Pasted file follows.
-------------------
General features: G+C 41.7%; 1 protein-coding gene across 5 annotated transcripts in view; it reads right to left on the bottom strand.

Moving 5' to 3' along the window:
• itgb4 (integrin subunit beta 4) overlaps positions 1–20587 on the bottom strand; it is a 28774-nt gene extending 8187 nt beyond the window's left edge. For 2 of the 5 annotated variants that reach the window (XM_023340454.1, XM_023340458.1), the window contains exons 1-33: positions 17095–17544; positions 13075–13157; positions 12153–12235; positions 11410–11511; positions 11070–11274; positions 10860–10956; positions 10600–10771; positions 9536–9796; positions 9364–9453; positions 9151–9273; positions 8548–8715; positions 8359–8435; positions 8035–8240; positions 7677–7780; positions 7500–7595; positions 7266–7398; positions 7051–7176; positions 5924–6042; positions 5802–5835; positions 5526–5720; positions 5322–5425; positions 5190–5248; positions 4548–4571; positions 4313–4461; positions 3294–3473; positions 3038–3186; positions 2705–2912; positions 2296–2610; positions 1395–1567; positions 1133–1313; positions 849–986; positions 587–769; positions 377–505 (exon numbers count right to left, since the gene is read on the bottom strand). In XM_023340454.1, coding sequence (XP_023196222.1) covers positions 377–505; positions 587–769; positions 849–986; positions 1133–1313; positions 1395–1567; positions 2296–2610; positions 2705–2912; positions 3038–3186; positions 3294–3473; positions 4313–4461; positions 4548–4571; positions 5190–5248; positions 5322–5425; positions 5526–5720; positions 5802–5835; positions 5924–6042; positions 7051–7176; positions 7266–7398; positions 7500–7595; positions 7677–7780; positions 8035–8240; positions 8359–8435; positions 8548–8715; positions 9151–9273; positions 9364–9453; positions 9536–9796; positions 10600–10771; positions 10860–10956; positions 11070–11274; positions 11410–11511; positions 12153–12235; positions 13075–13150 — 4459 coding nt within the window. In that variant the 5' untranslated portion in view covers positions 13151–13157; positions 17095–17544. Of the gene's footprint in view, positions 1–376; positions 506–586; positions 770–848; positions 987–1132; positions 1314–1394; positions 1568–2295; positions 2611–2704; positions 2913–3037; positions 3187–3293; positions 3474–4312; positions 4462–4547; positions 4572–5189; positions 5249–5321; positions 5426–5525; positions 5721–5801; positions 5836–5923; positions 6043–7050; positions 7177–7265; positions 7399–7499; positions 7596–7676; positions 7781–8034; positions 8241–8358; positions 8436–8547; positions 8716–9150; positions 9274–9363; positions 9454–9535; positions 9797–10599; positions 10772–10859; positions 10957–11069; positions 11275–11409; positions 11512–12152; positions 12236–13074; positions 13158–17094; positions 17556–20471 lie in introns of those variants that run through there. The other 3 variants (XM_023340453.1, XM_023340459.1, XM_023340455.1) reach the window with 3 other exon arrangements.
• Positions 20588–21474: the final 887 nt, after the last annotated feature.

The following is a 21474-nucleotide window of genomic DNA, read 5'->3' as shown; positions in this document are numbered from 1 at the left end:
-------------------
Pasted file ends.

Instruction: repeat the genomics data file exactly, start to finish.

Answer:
General features: G+C 41.7%; 1 protein-coding gene across 5 annotated transcripts in view; it reads right to left on the bottom strand.

Moving 5' to 3' along the window:
• itgb4 (integrin subunit beta 4) overlaps positions 1–20587 on the bottom strand; it is a 28774-nt gene extending 8187 nt beyond the window's left edge. For 2 of the 5 annotated variants that reach the window (XM_023340454.1, XM_023340458.1), the window contains exons 1-33: positions 17095–17544; positions 13075–13157; positions 12153–12235; positions 11410–11511; positions 11070–11274; positions 10860–10956; positions 10600–10771; positions 9536–9796; positions 9364–9453; positions 9151–9273; positions 8548–8715; positions 8359–8435; positions 8035–8240; positions 7677–7780; positions 7500–7595; positions 7266–7398; positions 7051–7176; positions 5924–6042; positions 5802–5835; positions 5526–5720; positions 5322–5425; positions 5190–5248; positions 4548–4571; positions 4313–4461; positions 3294–3473; positions 3038–3186; positions 2705–2912; positions 2296–2610; positions 1395–1567; positions 1133–1313; positions 849–986; positions 587–769; positions 377–505 (exon numbers count right to left, since the gene is read on the bottom strand). In XM_023340454.1, coding sequence (XP_023196222.1) covers positions 377–505; positions 587–769; positions 849–986; positions 1133–1313; positions 1395–1567; positions 2296–2610; positions 2705–2912; positions 3038–3186; positions 3294–3473; positions 4313–4461; positions 4548–4571; positions 5190–5248; positions 5322–5425; positions 5526–5720; positions 5802–5835; positions 5924–6042; positions 7051–7176; positions 7266–7398; positions 7500–7595; positions 7677–7780; positions 8035–8240; positions 8359–8435; positions 8548–8715; positions 9151–9273; positions 9364–9453; positions 9536–9796; positions 10600–10771; positions 10860–10956; positions 11070–11274; positions 11410–11511; positions 12153–12235; positions 13075–13150 — 4459 coding nt within the window. In that variant the 5' untranslated portion in view covers positions 13151–13157; positions 17095–17544. Of the gene's footprint in view, positions 1–376; positions 506–586; positions 770–848; positions 987–1132; positions 1314–1394; positions 1568–2295; positions 2611–2704; positions 2913–3037; positions 3187–3293; positions 3474–4312; positions 4462–4547; positions 4572–5189; positions 5249–5321; positions 5426–5525; positions 5721–5801; positions 5836–5923; positions 6043–7050; positions 7177–7265; positions 7399–7499; positions 7596–7676; positions 7781–8034; positions 8241–8358; positions 8436–8547; positions 8716–9150; positions 9274–9363; positions 9454–9535; positions 9797–10599; positions 10772–10859; positions 10957–11069; positions 11275–11409; positions 11512–12152; positions 12236–13074; positions 13158–17094; positions 17556–20471 lie in introns of those variants that run through there. The other 3 variants (XM_023340453.1, XM_023340459.1, XM_023340455.1) reach the window with 3 other exon arrangements.
• Positions 20588–21474: the final 887 nt, after the last annotated feature.

The following is a 21474-nucleotide window of genomic DNA, read 5'->3' as shown; positions in this document are numbered from 1 at the left end: